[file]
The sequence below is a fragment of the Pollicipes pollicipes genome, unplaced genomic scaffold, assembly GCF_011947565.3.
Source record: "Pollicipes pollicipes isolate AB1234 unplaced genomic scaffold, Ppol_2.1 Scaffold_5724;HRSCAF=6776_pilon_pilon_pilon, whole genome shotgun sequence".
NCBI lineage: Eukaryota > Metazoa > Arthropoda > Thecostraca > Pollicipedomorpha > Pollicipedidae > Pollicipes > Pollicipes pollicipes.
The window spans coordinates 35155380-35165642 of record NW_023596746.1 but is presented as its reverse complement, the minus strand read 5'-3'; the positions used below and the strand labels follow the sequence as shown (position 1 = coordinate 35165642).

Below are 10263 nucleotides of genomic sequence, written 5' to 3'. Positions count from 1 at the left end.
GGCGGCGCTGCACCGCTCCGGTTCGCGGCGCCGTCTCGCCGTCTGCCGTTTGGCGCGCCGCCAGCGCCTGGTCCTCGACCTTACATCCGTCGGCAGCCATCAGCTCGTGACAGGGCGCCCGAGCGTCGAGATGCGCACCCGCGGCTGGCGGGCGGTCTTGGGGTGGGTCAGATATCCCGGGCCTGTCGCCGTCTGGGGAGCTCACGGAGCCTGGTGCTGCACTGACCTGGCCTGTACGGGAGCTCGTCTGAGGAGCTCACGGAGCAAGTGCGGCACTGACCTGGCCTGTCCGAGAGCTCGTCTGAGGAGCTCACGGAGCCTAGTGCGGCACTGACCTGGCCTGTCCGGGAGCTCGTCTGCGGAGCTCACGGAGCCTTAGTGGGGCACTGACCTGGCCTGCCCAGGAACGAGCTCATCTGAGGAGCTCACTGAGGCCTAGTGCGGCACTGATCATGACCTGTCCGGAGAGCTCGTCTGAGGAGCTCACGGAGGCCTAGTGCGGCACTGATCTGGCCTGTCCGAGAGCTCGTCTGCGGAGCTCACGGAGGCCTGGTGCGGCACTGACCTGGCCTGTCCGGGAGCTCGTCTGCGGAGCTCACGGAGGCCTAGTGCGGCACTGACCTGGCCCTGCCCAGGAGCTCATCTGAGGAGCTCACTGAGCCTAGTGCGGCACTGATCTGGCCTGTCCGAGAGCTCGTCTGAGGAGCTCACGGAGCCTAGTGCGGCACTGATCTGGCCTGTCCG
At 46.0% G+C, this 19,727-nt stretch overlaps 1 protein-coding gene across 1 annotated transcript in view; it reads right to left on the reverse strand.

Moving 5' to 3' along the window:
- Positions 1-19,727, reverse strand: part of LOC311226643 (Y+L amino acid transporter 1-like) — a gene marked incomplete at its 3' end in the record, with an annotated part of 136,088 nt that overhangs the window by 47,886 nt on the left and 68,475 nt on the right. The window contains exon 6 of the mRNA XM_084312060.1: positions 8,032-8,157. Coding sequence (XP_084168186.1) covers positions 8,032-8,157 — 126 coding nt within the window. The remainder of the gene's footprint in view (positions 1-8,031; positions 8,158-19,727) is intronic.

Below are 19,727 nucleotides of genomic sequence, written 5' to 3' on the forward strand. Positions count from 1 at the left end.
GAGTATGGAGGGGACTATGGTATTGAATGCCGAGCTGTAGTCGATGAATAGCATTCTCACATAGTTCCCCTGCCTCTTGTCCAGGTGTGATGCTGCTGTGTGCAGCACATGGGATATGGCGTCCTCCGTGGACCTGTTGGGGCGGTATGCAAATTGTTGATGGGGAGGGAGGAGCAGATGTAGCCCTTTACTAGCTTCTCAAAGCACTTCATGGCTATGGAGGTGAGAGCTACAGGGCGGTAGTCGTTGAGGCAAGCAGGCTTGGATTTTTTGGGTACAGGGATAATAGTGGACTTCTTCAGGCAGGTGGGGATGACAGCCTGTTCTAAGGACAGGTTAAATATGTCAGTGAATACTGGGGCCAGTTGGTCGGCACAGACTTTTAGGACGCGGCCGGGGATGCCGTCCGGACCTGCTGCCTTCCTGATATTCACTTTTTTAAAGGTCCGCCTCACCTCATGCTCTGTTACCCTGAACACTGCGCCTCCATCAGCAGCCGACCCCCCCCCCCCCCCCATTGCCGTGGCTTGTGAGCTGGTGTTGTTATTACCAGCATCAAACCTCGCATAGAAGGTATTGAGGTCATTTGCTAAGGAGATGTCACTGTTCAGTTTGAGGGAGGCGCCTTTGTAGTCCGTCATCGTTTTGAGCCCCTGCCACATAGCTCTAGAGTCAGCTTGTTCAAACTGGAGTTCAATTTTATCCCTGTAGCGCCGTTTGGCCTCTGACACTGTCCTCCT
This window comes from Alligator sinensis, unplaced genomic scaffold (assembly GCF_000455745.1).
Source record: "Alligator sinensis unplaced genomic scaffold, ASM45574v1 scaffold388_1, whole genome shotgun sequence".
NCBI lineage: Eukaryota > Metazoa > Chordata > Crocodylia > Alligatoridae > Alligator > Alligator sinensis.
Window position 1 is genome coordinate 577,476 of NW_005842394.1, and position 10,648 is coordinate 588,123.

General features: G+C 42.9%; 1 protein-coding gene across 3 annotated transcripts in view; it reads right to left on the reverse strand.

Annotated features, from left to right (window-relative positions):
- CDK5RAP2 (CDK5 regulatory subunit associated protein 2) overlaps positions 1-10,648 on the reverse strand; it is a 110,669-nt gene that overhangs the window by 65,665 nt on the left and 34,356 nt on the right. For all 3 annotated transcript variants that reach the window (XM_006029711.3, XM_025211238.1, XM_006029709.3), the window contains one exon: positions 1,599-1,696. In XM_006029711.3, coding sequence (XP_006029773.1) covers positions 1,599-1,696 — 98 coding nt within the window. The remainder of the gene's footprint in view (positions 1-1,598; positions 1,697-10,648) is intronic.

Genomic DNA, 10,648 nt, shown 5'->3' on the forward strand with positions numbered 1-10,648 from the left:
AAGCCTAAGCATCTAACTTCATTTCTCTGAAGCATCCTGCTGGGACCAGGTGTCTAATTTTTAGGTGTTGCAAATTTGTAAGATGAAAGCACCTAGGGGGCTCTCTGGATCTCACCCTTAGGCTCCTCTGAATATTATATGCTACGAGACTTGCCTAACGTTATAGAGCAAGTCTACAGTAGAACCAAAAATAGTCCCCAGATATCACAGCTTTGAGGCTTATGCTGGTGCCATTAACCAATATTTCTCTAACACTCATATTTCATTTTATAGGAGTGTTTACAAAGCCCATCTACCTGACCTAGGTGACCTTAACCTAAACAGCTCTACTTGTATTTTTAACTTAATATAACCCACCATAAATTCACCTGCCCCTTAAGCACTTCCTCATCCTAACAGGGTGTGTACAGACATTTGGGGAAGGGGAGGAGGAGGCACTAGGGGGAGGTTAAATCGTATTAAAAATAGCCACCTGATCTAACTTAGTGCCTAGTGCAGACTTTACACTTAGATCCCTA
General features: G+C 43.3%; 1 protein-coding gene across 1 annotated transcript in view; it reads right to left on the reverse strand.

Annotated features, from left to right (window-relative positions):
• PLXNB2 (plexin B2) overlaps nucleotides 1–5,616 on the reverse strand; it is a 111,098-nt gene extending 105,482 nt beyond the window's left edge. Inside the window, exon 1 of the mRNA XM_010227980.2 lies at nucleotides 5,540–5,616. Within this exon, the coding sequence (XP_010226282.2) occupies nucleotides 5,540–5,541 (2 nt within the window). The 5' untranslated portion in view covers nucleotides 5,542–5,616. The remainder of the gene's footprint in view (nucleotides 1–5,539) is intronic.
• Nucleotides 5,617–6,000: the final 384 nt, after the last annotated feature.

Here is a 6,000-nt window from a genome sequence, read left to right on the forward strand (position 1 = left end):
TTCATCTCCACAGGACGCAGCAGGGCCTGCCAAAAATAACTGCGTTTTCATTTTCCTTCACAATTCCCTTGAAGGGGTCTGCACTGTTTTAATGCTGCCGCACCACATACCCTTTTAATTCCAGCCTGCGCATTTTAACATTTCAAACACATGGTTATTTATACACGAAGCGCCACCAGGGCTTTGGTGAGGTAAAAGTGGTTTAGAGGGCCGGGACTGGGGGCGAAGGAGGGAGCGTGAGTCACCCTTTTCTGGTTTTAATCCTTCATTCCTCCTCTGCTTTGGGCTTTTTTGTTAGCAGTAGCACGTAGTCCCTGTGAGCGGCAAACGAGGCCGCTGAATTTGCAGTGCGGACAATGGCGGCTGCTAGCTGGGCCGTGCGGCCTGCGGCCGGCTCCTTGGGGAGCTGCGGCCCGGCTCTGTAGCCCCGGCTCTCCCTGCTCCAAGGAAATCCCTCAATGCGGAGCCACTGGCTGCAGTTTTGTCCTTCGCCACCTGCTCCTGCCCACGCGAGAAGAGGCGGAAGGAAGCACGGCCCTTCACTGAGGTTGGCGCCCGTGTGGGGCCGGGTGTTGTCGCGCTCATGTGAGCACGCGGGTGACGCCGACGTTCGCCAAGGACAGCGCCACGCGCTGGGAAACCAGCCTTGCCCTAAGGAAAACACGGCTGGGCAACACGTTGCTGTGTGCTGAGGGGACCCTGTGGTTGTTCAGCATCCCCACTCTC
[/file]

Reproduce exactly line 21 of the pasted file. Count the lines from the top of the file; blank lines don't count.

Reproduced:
General features: G+C 43.3%; 1 protein-coding gene across 1 annotated transcript in view; it reads right to left on the reverse strand.